Google in January said it had removed some 200 sites from using its AdSense program. Website owners using AdSense pick which kind of ads they want displayed and where. Google's software then does the grunt work of populating available website space with those ads.
In April, the company also changed its search algorithm to de-prioritize "clearly misleading content" and made it easier for users to report fake stories populating search results.
But these tactics don't come without problems.
"No silver bullet"
When users on Facebook report fake news, fact-checking organizations have access to a program that displays which stories are being flagged the most often. Although they don't see exactly how many people have reported each story, when multiple organizations debunk a story, Facebook adds a "disputed" tag to the link. That story is then ranked lower in the News Feed, meaning it's less likely to show up on people'News Feeds.
Aaron Sharockman, the executive director of Politifact, told USA TODAY he sees about 200 flagged stories per day. A small amount of those stories are patently false, he said. The rest are either completely true stories reported by trolls or misleading—but not necessarily false—hyper-partisan clickbait.
Waiting for enough users to report a particular story may take too long. By the time two fact-checking organizations research and debunk a story—even if it's the next day—"it may be too late and the damage is done," said David Lazer, a professor at Northeastern University who has done extensive research on fake news.
"You have a bunch of humans that have to do their homework," said Lazer. "That kind of system is slow and open to manipulation."
Lori Robertson, managing editor at FactCheck.org, told USA TODAY the organization debunks between two and three articles per week for the Facebook partnership. She added that the partnership with Facebook has made the non-profit shift more resources to debunking fake viral claims.
Similarly, Sharockman said Politifact fact checks one or two fake stories per day for Facebook. The Associated Press does "a handful a week, often many more," said AP social media editor Eric Carvin. ABC News has debunked a total of two dozen stories since January.
"We're seven people total and we're also fact checking a White House that's certainly making a lot of news, so we're getting to one or two things, but we're only getting to one or two things," Sharockman said. "That means it may take a few days before we get to fact check even a popular story."
A Facebook spokesperson told USA TODAY in a statement that the company is using a "multi-pronged approach" to combat fake news.
"There's no silver bullet solution, which is why we've deployed a diverse and strategic plan," the statement reads.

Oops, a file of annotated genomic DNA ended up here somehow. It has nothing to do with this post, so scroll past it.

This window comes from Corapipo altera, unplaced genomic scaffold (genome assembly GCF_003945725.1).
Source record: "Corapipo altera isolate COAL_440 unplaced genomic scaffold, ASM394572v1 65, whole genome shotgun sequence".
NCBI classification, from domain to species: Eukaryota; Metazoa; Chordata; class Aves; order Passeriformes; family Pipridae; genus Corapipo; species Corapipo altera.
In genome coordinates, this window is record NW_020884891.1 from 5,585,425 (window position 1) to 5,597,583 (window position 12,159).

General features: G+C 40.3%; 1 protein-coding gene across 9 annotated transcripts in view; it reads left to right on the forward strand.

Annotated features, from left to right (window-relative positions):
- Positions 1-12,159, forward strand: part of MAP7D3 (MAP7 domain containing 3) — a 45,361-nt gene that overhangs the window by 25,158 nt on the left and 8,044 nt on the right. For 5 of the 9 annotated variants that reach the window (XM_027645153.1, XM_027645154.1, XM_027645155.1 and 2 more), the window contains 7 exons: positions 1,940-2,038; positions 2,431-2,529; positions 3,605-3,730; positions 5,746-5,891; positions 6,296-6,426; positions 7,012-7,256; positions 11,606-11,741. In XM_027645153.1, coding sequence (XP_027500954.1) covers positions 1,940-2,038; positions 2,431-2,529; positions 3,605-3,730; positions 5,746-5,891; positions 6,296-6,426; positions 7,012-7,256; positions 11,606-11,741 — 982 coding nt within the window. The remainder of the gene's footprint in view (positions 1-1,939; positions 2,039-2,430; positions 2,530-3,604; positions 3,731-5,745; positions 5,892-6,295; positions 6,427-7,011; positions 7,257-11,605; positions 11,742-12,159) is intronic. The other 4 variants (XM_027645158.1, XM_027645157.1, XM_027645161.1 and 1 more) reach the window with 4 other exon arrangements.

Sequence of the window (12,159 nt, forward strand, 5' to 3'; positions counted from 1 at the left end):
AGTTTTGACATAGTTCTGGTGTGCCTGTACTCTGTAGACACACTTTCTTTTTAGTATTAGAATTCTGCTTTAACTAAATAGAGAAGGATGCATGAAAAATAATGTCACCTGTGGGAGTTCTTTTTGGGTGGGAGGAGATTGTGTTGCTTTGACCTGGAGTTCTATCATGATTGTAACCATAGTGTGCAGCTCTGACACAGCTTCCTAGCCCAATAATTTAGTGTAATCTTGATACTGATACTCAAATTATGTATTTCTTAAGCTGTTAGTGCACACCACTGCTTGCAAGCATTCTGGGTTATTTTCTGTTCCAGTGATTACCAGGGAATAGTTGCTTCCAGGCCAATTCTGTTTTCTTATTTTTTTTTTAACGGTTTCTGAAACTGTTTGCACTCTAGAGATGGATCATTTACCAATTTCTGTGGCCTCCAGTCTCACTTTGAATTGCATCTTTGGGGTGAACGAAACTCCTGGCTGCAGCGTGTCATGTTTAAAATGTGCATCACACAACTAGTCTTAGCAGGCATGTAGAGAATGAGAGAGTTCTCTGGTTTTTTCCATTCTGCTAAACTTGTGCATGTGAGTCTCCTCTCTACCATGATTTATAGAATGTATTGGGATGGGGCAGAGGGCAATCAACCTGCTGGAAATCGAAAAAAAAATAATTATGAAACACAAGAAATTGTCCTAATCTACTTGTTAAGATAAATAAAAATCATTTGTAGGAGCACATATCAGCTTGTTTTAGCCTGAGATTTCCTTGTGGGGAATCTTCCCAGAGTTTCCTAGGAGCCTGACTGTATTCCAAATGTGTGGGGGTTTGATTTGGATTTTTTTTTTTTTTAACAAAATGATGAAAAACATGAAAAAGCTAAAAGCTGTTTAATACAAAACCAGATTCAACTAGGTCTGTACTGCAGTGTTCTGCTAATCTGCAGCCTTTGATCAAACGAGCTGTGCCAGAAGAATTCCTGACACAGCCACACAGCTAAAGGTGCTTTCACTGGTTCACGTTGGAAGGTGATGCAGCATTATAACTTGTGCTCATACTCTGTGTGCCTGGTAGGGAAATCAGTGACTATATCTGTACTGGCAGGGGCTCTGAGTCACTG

The same St. George Gazette that published the story about Trump legalizing the hunting of bald eagles as well as another widely debunked story about Trump saying he wanted to cancel Saturday Night Live, was still running Google ads as of July 11.
After this reporter told a Google spokesperson the St. George Gazette appeared to be violating its policies, the company removed Google ads from its website.
Google would not comment on the specific case.
Google's AdSense policy doesn't specifically target fake news, it only addresses "misrepresentative content" or deception. Only sites that masquerade as legitimate news organizations, meaning they don't have a disclaimer claiming to be satire, are in violation of Google's policies. The St. George Gazette does not have a disclaimer.
Other advertising networks have similar policies against deception. But even when there's a clear cut violation—as was the case with Horner's St. George Gazette—the sheer number of fake news sites is difficult to keep up with, advertising networks say.
Revcontent, an advertisement service used by used by Forbes, Newsweek and Reuters, according to its website, also took similar action when notified the St. George Gazette was using its services. It's also the most popular ad service used by fake news creators, according to an April BuzzFeed News analysis.
In a statement to USA TODAY, Katherine McDermott, Revcontent's brand manager, said that its a challenge to keep up with violations when content can be changed at anytime without the company knowing, explaining why some fake news sites end up with Revcontent ads. She compared Revcontent to YouTube, saying that "If YouTube was to fact check every video on its site, it would be overwhelming to say the least."
Horner also uses MGID, a Los Angeles-based ad network, on the St. George Gazette. MGID said it would remove the ads from the site after an inquiry from this reporter.
"Fake news sites are prohibited at MGID. We fall onto some because we don't have the internal resources to validate what is considered fake or not," Michael Korsunsky, MGID's chief marketing officer, told USA Today in a statement.